I've been reading "Still Life Photography" by Kevin Best the last couple of days. It's a good intro into the history and art of shooting/painting still life images, or as the French would say, "Nature Mort", or "dead nature".
One of the subjects covered is the symbolism of much of the classical still life paintings - a lot dwelled a great deal on the futility of materialism since we all die anyway. Much of today's still life photography is not so morbid, instead using a variety of techniques to pique the viewer's interest.
The use of what Kevin calls "Polar opposites" is one such example - combinations of opposing design elements (hard & soft, natural & manmade, old & new, smooth & rough) to give an image a little dynamicism (is that a word?) and tension.
That brings me to the still life I've used here - Clementines. As you can see I've used a combination of straight lines and diagonals to create tension and just to contribute a bit more tension to the scene, a wire basket. I could have let it go with just those elements to bludgeon you with the sample, but instead, I wanted to give the eye something to anchor itself that's soft, natural and calming. Hence the three Clementines. Sort of the eye of the storm.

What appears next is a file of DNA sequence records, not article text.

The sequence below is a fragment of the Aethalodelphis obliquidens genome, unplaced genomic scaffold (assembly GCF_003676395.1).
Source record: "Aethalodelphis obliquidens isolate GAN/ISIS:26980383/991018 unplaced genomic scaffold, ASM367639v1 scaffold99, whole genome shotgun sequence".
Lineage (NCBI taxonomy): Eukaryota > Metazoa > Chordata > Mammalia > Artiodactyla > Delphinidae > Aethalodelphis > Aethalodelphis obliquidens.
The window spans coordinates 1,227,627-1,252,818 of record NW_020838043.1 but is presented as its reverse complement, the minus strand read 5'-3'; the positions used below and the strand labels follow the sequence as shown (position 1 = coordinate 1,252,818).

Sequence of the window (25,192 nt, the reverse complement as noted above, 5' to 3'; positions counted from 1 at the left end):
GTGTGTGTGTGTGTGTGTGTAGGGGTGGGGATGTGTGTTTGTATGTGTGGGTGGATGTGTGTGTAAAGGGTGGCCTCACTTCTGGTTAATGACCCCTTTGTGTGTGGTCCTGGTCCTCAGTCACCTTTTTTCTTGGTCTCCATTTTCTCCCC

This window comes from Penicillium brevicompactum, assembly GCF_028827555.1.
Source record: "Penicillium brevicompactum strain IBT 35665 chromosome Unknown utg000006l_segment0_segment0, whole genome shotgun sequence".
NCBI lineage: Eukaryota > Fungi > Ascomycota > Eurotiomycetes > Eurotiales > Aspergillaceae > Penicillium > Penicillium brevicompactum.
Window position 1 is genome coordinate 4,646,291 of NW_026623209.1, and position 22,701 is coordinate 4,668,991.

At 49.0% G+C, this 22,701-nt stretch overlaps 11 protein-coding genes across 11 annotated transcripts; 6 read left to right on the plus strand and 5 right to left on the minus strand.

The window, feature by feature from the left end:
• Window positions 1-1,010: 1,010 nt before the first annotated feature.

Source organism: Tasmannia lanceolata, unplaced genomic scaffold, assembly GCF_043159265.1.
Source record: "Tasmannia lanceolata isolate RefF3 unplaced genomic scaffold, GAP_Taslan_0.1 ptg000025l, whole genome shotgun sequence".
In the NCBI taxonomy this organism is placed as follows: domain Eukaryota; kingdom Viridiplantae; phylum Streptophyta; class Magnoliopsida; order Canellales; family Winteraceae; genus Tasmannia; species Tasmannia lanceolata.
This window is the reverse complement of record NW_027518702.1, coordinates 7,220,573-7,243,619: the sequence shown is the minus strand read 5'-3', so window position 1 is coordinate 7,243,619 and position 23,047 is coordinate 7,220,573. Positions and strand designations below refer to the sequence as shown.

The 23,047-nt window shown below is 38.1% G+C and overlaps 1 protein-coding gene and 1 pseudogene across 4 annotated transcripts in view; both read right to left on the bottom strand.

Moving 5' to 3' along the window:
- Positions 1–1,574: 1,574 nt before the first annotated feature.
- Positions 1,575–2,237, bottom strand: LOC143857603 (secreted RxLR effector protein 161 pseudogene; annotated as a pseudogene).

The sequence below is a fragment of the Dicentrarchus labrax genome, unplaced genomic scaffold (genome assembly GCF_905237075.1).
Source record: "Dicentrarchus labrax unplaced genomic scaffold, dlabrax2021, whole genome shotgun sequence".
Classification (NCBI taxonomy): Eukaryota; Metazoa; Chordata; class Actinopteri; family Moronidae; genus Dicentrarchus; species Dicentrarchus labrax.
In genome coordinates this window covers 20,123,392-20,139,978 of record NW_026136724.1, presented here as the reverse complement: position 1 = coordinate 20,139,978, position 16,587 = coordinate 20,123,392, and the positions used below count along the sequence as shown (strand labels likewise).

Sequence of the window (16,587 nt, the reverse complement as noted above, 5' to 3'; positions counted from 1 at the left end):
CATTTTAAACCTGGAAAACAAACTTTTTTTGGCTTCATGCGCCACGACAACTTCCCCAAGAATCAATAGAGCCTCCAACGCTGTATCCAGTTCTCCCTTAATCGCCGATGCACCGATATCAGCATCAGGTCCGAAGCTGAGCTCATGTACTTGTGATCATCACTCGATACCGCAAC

If you think about it, the Clementines also give you another opposite - natural and manmade.
I'm planning another "Wine bottle" image for Wednesday that's a little different in execution than my first three images. Please check back.
Keywords: Art, Colorado, Fine Art, Fine Art Photography, Fine Art Print, JStrong Photos, John Strong Arts, Photography, Print
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